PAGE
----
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3 Tips for Keeping Your Family Business Transition Plan on Track

February 17, 2021 4 Min Read Family Business Structure, Family-Owned Businesses
Steven E. Staugaitis, CPA, CVA Director, Audit & Accounting, Small Business Advisory Services Group Leader, Family-Owned Businesses Group Co-Leader


Several factors must be evaluated when starting on a family business transition plan in order to increase your chances of a success. Here are three tips that are essential to keeping your family transition plan on track.

  1. Know the steps in a transition plan. The first part in embarking on any process is having an idea of what steps or decisions need to be taken. In structuring a family transition plan, there are two key elements – the leadership succession and the ownership succession. I am going to focus more on the ownership element, which I have broken down into four key areas.
    • Establish goal congruency with both the senior generation and the next generation. This is the first and arguably one of the most important steps. The motives and needs of both parties are what should ultimately drive which structure(s) are deployed. This is particularly critical for the senior generation, which needs to be prepared to convey their retirement “number” and the level of involvement they plan to have with the family business going forward.
    • Perform a financial analysis of the company. The objective here is to gain an understanding of a reasonable range of values for the business as well as to evaluate the company’s ability to handle a transaction. This is especially important in situations where payouts will be made to the senior generation that will be funded either directly or indirectly from the company’s cash flows. In almost every transaction, the business becomes a vehicle for funding future payment streams.
    • Structure the transaction. After understanding each generation’s goals and objectives and performing an analysis to determine what is feasible for the business, you are then in a position to structure a transaction. Without spending the proper time on these first two elements, an abundance of time and resources can be wasted on making assumptions and addressing “what-ifs” that may never materialize. This step involves running a variety of scenarios and evaluating the tax implications of each.
    • Monitor the financial implications of the transaction. The final step of the process is making sure that to the extent there will be multiple owners after the transaction, that they will be starting off on the right foot. This entails making sure a sufficiently drafted shareholder agreement is in place.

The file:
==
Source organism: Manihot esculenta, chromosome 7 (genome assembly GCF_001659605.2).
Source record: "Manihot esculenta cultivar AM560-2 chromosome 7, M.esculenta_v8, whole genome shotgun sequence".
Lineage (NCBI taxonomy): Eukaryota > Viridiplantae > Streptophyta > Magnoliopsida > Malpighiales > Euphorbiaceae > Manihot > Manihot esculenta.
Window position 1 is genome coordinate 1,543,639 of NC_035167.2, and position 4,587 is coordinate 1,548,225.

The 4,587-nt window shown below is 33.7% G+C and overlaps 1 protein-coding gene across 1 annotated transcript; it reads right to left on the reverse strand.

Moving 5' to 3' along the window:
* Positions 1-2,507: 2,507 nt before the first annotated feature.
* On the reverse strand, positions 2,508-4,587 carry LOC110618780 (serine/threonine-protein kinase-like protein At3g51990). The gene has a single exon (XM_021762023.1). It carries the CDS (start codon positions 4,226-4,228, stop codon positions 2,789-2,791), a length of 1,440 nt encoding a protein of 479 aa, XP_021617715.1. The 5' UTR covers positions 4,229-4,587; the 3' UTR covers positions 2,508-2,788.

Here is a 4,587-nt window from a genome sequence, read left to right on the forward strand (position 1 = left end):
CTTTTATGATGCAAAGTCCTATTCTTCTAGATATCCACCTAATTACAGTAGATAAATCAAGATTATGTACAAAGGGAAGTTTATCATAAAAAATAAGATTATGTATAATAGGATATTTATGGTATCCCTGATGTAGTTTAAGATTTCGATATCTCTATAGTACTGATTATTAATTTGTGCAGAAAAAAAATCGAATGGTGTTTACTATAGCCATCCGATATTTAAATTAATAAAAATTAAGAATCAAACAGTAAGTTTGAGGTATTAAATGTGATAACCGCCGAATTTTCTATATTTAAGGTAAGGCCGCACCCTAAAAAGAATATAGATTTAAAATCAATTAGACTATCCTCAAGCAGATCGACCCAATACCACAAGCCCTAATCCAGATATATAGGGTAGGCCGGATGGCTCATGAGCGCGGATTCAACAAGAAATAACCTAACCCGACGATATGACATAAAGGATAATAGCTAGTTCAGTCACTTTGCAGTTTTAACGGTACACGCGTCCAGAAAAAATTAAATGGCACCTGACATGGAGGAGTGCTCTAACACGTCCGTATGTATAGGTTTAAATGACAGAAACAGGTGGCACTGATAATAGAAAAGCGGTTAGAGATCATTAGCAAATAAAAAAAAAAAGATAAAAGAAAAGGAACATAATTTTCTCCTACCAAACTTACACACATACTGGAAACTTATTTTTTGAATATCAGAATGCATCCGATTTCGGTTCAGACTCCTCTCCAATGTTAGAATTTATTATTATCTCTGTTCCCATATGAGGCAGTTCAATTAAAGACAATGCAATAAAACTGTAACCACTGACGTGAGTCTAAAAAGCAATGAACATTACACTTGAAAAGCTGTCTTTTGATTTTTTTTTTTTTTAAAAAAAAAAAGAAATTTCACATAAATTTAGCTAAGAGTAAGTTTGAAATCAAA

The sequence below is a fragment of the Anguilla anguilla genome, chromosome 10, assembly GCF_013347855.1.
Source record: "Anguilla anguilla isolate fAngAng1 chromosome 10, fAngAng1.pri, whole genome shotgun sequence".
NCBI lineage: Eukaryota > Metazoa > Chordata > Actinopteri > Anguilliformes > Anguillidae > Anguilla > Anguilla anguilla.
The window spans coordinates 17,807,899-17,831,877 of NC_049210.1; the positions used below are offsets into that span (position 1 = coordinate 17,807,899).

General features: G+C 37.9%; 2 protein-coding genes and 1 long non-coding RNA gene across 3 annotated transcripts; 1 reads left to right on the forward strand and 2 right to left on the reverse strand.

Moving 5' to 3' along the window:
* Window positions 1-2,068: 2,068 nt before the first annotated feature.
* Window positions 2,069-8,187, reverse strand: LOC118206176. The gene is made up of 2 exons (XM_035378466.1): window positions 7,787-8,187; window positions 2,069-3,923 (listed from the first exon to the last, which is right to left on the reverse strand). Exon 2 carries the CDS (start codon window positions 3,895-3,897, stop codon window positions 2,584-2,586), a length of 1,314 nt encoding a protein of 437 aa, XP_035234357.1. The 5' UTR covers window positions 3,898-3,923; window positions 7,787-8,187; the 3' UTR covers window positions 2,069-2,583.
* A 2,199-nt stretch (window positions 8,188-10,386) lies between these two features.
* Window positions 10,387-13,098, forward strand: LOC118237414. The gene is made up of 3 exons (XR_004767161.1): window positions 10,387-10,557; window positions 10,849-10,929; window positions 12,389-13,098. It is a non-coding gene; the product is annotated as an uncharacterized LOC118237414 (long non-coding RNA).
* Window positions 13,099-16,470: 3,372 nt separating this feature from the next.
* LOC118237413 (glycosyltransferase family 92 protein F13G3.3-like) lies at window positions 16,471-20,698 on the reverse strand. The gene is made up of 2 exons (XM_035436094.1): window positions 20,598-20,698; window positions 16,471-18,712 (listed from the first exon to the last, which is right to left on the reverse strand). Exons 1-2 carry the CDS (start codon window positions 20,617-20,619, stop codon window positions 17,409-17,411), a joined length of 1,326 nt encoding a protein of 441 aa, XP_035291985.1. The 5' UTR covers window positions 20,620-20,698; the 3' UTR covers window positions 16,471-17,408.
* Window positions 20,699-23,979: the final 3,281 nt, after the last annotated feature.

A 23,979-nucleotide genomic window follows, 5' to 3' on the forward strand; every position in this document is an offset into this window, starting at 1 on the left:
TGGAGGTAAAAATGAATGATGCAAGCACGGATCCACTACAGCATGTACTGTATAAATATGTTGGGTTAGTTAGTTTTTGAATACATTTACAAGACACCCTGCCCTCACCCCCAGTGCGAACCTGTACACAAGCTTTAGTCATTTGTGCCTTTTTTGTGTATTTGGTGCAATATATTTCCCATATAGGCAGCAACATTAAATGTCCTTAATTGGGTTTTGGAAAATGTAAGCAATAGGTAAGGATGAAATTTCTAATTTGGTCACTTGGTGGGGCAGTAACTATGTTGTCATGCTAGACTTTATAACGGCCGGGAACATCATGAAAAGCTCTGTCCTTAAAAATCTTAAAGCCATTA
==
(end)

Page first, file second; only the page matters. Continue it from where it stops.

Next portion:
1. Understand what it takes to work through the transition process. It’s healthy to have clear expectations about what is entailed during the transition process and the length of time it will take. The leadership development and succession planning component often takes years. In fact, five to seven or more years would not be unusual. Think of all the knowledge, expertise, and intuition the senior generation has developed over the years and what it will take to transfer that to the next generation.
    As for structuring and implementing an ownership transfer, each step along the way has its own timeframe; six months to a year or two is not uncommon. There are many heavy decisions that need to be made along the way. Many plans I have worked on are a multi-year process, where in the early years we are setting up the corporate framework that provides flexibility and options for accomplishing the ultimate ownership transition.
  1. Tap additional resources for help. Lastly, it is very important to make use of your outside advisors. Select one to be a quarterback and to help keep track of the progress and follow-up steps.

Transition planning is very easy to set aside when emergencies arise in the business – easy to put down and hard to pick back up. As you are working through the process, you will find other opportunities to strengthen the business and increase the likelihood for success. Having an emergency plan in place, updating your estate plan, setting up sound family business governance, or implementing a next generation development program are all ways to improve operations and increase your chances of success.

As you take these tips into account, remember that it is important to focus on progress and not perfection when implementing your family transition plan. You can always tweak what you are doing, but you have to be doing it first.

Steven E. Staugaitis is a director at Kreischer Miller and a specialist for the Center for Private Company Excellence. Contact him at Email or 215.441.4600.


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Steven E. Staugaitis, CPA, CVA

Steven E. Staugaitis, CPA, CVA

Director, Audit & Accounting, Small Business Advisory Services Group Leader, Family-Owned Businesses Group Co-Leader

Family-Owned Businesses Specialist, Small Business Advisory Specialist, Business Valuation Specialist, Transition/Exit Planning Specialist

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